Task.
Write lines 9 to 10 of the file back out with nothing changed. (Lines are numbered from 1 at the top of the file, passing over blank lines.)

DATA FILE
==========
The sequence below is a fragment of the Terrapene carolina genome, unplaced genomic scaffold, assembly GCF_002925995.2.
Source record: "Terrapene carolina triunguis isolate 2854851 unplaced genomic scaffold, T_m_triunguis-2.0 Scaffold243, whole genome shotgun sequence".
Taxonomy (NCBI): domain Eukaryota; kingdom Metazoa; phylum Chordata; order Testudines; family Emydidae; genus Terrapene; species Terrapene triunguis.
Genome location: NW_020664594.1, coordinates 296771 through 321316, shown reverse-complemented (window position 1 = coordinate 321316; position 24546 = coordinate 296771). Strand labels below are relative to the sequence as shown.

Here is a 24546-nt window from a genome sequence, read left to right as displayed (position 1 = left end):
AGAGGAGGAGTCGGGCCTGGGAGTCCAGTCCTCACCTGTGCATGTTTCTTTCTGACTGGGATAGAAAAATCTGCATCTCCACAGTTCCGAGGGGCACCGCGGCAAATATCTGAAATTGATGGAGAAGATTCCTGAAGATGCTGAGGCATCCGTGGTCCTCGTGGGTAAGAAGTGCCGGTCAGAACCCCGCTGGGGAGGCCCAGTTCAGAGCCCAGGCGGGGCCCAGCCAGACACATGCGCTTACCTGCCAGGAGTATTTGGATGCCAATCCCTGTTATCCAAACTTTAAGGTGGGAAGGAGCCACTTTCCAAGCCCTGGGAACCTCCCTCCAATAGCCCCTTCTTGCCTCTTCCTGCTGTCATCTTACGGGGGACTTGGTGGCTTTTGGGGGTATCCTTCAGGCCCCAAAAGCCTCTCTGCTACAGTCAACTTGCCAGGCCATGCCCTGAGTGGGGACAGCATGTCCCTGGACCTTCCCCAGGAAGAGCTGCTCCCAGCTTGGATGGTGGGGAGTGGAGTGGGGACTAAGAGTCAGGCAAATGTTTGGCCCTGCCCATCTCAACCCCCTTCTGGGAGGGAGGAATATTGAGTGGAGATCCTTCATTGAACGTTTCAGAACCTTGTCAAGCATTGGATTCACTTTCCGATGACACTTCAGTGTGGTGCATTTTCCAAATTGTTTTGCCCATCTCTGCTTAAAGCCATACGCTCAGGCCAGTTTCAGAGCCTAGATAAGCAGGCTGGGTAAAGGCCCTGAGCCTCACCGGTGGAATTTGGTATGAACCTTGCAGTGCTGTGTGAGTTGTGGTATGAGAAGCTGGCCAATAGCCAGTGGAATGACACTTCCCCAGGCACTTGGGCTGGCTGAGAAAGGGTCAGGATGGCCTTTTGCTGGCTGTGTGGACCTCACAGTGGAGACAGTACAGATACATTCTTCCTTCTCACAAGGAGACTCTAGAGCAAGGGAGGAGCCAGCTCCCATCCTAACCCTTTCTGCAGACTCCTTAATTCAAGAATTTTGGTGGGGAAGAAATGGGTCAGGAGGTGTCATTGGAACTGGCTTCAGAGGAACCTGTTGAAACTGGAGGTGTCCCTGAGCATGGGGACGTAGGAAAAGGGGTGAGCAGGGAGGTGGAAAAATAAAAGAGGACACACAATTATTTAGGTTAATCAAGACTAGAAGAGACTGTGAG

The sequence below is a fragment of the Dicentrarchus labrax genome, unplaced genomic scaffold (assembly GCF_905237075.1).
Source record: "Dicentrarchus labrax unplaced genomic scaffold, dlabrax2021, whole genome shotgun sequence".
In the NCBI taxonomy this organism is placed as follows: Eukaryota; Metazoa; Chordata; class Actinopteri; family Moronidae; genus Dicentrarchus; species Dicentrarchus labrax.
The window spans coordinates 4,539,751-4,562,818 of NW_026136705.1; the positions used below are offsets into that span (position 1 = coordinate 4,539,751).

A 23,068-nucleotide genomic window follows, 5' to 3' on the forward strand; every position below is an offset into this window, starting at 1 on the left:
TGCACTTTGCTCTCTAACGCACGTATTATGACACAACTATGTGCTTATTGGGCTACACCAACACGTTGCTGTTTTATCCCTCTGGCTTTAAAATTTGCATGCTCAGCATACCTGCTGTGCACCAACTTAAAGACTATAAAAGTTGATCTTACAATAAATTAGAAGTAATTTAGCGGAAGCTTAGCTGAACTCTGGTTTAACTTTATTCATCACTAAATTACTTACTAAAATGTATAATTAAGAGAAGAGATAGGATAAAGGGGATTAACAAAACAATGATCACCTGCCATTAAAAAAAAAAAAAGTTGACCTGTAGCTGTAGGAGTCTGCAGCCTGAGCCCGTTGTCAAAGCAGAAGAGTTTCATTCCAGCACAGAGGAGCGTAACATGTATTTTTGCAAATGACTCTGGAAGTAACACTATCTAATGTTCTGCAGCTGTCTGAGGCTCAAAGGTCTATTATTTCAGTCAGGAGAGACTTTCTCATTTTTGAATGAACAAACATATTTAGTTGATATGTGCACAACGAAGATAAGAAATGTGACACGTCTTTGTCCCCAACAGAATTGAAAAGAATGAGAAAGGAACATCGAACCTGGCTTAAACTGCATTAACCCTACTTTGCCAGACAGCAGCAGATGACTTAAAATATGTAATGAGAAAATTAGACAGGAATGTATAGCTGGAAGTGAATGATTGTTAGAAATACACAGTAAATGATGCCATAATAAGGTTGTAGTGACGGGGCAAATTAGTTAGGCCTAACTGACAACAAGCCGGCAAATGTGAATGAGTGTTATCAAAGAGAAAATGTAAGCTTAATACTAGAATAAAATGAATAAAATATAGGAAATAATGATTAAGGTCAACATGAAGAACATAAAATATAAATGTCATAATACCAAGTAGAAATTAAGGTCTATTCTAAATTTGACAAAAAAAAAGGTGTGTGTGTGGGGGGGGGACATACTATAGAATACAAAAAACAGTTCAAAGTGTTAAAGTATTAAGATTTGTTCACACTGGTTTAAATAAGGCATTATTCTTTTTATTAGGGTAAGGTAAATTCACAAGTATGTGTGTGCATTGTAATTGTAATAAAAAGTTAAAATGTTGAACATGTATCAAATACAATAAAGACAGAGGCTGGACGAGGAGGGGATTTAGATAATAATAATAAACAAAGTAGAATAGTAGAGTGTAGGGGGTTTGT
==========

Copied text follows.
In the NCBI taxonomy this organism is placed as follows: Eukaryota; Metazoa; Chordata; class Actinopteri; family Moronidae; genus Dicentrarchus; species Dicentrarchus labrax.
The window spans coordinates 4,539,751-4,562,818 of NW_026136705.1; the positions used below are offsets into that span (position 1 = coordinate 4,539,751).